Mike DeWine the candidate pledged to do something big for water quality, especially the beleaguered Lake Erie, long degraded by harmful algal blooms. On Friday, the governor began to fill in the details as part of unveiling his first two-year state budget plan. The water quality initiative is impressive, making available $900 million during the next decade in the form of what he calls the H2Ohio fund. The money would go to a range of purposes, from restoring wetlands to advancing research and dealing with failing septic systems.

As the governor stresses, “water is vital to everyone,” and rather than “lurch from water crisis to water crisis,” he wants to see “targeted, long-term solutions to ensure safe and clean water across the state.” The fund has the potential to help substantially in the cause.

At the same time, there is an urgency in play, in particular when it comes to Lake Erie, a natural treasure and source of many livelihoods, a reflection of one generation’s obligation to the next. The lake is distressed, or impaired, and the environmental lesson of the past is that real progress in cleaning up pollution such as the phosphorous-laden runoff flowing into the lake, and fueling the algae, requires firm regulation. Success involves accountability and enforcement.

The governor’s predecessor, John Kasich, encountered resistance when he, belatedly, started to pursue such regulation. The resistance came from state lawmakers and the farming industry. The primary contributor to the phosphorous pollution are farmlands, the remnants of fertilizers carried in streams and other waterways into the lake.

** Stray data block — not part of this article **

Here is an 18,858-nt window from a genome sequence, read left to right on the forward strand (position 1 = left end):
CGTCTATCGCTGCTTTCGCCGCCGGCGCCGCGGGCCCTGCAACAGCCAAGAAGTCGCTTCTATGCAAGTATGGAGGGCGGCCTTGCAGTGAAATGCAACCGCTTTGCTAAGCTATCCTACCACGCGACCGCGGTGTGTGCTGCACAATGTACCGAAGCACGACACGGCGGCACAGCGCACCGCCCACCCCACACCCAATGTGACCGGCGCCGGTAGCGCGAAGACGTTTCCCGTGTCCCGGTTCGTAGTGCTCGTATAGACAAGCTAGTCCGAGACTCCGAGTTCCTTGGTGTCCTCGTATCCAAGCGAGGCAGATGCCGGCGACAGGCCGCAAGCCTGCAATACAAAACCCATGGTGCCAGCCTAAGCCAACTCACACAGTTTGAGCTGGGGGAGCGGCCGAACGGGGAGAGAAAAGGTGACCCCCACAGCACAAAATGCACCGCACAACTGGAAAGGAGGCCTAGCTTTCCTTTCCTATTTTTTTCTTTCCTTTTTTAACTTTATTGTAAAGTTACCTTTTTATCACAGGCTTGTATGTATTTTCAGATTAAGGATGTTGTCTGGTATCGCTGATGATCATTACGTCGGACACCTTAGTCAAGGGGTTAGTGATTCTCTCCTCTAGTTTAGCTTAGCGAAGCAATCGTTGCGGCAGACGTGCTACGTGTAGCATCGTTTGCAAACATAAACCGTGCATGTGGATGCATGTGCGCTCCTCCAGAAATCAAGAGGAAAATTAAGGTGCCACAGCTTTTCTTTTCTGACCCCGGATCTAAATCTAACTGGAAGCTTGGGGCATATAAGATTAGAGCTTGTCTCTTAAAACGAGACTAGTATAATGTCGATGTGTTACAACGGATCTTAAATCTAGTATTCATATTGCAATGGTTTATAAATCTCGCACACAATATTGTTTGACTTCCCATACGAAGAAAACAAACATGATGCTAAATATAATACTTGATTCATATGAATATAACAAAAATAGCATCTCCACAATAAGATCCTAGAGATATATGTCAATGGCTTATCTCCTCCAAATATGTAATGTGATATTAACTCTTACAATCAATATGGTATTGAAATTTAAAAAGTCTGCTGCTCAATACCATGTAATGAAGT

DeWine appears determined to take a run at developing a collaborative approach, or something less than the regulation many lawmakers, farmers and other stakeholders do not want to see. The H2Ohio fund would aid the effort. One concern expressed by farmers involves the cost of developing plans and taking steps to curb runoff from their fields. The fund could be a source of incentives and support.

The governor is right in saying that farmers should not “bear the entire burden of doing this.” More, many farmers want to be part of the solution.

In creating a fund with the time-frame of a decade, the governor rightly is seeking to solidify the state’s commitment. It helps that he has given up on borrowing the money via bonds, saving $475 million in interest payments. Yet it is worth highlighting that Ohio already has committed, joining Michigan and the Canadian province of Ontario in pledging to reduce the phosphorous runoff 40 percent by 2025. That is the reduction advised by scientists as necessary to solve the algae problem. It is the recommendation of the joint U.S.-Canadian commission that serves as a steward of the Great Lakes.

Put another way, the governor has reason to limit his patience. No doubt, if the recommended reduction arrives in 2027 or 2028, the achievement would be no less significant. Still, moving more quickly not only mirrors the governor’s words about the importance of Lake Erie and other Ohio waters. It responds to Toledo voters who expressed no small amount of frustration in recently approving a bill of rights for Lake Erie, opening the way for residents, potentially, to file lawsuits on its behalf.

Recall that in 2014, Toledo residents faced the shutdown of the city water system because of toxic algae in the lake. Now five years later, the state has made few gains toward limiting phosphorous runoff. So in applauding the H2Ohio fund, it is important to bear in mind that the sound stewardship of Lake Erie requires much improvement the next five years.